Senator SIEWERT—So you have not done any. I think I will probably need to be asking this under program 1.1, which is the review of the Caring for our Country program, which I have been asking questions next door about. One of the questions I did not ask is whether the NRS is included in that.
Mr Cochrane—The NRS is a key part of Caring for our Country, so the midterm review would certainly would look at the NRS.
Senator SIEWERT—Since the document was only released at about 3.30 this afternoon, I have not actually read it yet. But have you been, or has anyone from National Parks been, included in the internal team that is carrying out that review?
Mr Cochrane—Because the midterm review is at a fairly early stage, I would see us playing a key role in the system.
Senator SIEWERT—I understand there is a small team of six that is running it. Were you involved or were any of your staff involved in the development of the discussion paper?
Mr Cochrane—I cannot answer that one specifically. Mr Flanigan may well be.
Senator SIEWERT—Were any of the national parks team involved in the development of the discussion paper?
Mr Flanigan—Yes, they have been. The discussion paper, as my colleague Mr Thompson was explaining in the other room, is a document for commencing discussion. So we have framed some general questions. They are not exclusive. They are not the only things we have been looking at in the review. But the paper itself was produced in house and with input from our colleagues in parks, heritage division, marine division and all the parts of the department that are involved in the Caring for our Country natural resource management initiatives.
Senator SIEWERT—I appreciate now I am crossing lines over into another section, so you can tell me to ask it there. But, in terms of the question that I asked previously about the value for money of the program, is any of that likely to be looked at in terms of the review?
Mr Flanigan—That is in one very important part of what we are looking at—how we are running the program, the types of investment streams that we have in the program and whether they are delivering good value for money. Your earlier question was about value for money for, I think, different types of things like off reserve management versus on reserve management. I too have not yet seen that document from WWF. But in terms of, for example, the stewardship program, there are different figures bandied around for that. But our average cost per hectare per year is running about $200 per hectare. If you think of the labour input and all that, I would not want to say this too broadly, but it is fairly cheap and pretty good value for money.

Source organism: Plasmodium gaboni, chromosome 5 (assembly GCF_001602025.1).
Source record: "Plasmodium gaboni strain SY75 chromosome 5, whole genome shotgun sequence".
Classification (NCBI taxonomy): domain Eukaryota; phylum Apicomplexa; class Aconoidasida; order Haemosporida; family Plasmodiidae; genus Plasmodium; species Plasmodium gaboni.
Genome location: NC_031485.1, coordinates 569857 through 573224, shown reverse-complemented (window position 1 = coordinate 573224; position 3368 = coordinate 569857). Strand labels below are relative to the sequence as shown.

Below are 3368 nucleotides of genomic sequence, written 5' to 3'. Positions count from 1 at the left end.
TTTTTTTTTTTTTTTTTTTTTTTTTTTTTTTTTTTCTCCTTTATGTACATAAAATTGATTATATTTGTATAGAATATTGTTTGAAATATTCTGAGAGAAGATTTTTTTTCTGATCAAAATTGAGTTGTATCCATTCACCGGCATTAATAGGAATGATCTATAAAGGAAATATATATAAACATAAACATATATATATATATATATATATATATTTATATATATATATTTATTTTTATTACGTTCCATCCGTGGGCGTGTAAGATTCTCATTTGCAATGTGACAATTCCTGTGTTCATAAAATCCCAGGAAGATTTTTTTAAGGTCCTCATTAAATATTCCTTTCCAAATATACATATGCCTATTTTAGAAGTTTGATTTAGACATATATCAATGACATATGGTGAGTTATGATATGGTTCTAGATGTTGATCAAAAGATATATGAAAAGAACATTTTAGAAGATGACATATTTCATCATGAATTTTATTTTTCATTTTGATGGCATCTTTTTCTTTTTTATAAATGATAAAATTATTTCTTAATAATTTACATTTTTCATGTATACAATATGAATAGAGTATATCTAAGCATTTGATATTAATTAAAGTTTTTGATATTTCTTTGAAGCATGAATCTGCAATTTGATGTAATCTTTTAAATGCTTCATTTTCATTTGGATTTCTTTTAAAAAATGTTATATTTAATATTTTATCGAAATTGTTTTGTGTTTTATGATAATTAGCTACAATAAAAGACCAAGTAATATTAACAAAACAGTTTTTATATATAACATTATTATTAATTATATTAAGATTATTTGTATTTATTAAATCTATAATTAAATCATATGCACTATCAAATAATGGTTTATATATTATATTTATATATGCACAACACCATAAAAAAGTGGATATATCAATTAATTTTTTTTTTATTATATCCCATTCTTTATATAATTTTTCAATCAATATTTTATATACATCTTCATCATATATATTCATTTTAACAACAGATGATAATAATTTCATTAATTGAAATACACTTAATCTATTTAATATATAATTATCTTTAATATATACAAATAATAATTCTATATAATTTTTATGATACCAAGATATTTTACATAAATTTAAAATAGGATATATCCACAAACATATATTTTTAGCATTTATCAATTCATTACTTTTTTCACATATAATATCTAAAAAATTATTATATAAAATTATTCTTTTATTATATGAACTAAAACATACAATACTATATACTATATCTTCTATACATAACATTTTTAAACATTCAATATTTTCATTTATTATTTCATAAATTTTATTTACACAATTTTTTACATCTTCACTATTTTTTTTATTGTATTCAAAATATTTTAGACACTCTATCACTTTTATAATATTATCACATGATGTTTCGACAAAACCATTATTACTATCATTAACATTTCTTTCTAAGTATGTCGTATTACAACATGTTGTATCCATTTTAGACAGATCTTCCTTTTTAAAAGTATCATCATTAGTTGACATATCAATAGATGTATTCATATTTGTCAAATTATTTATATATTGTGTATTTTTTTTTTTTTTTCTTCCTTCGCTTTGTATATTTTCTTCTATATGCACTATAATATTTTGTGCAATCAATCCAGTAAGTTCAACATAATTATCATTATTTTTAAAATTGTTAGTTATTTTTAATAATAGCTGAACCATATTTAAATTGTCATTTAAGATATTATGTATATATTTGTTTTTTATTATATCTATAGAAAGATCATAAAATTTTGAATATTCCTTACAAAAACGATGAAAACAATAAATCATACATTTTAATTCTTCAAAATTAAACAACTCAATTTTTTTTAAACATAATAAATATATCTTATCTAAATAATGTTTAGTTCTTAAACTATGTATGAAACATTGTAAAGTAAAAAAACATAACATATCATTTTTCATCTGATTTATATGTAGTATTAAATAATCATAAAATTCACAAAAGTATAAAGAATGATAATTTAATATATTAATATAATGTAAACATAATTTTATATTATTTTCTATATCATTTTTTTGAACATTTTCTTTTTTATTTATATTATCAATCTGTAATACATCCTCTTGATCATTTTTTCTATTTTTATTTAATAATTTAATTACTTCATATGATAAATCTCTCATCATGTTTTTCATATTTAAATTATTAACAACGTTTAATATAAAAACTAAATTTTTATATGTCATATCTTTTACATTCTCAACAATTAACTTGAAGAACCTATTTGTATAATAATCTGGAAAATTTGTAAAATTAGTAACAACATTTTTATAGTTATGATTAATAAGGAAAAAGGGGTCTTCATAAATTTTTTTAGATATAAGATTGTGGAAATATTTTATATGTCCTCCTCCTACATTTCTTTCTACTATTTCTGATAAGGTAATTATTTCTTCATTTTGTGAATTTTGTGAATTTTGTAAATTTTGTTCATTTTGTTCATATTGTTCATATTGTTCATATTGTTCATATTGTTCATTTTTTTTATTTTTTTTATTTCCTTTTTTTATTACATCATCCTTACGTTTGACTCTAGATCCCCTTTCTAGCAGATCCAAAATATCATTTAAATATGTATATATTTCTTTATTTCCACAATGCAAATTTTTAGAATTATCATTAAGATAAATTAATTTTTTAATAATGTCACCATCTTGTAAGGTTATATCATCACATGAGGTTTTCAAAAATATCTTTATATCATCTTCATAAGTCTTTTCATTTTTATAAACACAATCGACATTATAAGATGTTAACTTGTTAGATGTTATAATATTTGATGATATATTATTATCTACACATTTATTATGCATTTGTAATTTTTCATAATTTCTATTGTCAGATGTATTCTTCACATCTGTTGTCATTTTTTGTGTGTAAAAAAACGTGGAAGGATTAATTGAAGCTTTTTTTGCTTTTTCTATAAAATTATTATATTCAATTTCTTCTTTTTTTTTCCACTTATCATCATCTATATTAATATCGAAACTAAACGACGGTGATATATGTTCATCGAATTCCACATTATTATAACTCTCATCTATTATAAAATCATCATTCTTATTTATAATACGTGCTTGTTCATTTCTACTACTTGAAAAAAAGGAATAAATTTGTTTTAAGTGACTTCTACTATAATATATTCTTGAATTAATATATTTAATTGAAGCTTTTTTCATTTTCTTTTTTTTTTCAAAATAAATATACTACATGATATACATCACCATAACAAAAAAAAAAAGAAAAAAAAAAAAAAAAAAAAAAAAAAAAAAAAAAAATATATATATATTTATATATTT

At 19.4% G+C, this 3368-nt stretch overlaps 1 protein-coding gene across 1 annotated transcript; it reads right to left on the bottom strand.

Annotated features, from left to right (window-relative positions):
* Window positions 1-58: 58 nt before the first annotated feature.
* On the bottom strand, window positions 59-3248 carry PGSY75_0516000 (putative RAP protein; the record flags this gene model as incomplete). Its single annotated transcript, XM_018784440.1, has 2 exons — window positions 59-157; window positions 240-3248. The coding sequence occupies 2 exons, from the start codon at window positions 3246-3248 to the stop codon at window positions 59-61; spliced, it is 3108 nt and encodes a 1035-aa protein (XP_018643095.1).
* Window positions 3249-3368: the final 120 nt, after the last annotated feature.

Senator SIEWERT—In terms of your previous answer to two of my questions that I asked in previous estimates about the IPA program and the future of that program, is the future of the IPA program part of the discussion paper? Again, I am sorry that I have not read the discussion paper. It has only just been released. Is that canvassed in the paper, because I took from a previous answer that the future of that was being considered as part of the review? Is that correct?
Mr Cochrane—It will need to be because the IPA program is funded out of Caring for our Country.
Senator SIEWERT—I understand that the midterm review is more about how Caring for our Country could be refined in the final part of the program. Having said that, I am aware of the answer that Mr Thompson gave next door, which was that some of the forward funding for the program, if the government decided it wanted to, could address some of the issues that come out of the review. But will the review of Caring for our Country be the sole review mechanism for IPAs, or will there be some other process? Am I clear?
Mr Flanigan—For protected areas?
Mr Cochrane—I would have thought the government would look at the outcomes of the midterm review before it made any decisions on the future of any particular element of the program.
Senator SIEWERT—The IPAs were there before Caring for our Country. Although that has been used as a funding mechanism, it is a stand alone concept.
Mr Flanigan—I think the issue around the review, as my colleague was saying, is there are parts of the refinement to the existing outcomes work, if you like, that cover the period to 2012-13 which are ongoing and will be picked up in the review as we go forward but have been through other things. But Caring for our Country, as a budget initiative, is an ongoing program. One of the purposes of the review is to give government the information about the design of natural resource management initiatives for the next estimates period post that. So, in a sense, Mr Cochrane and I are unable to say obviously something like IPAs will continue into the next form. But there are significant elements of the NRM program—NRS, IPAs, working on country and the like—which you would expect to be in the mix somewhere.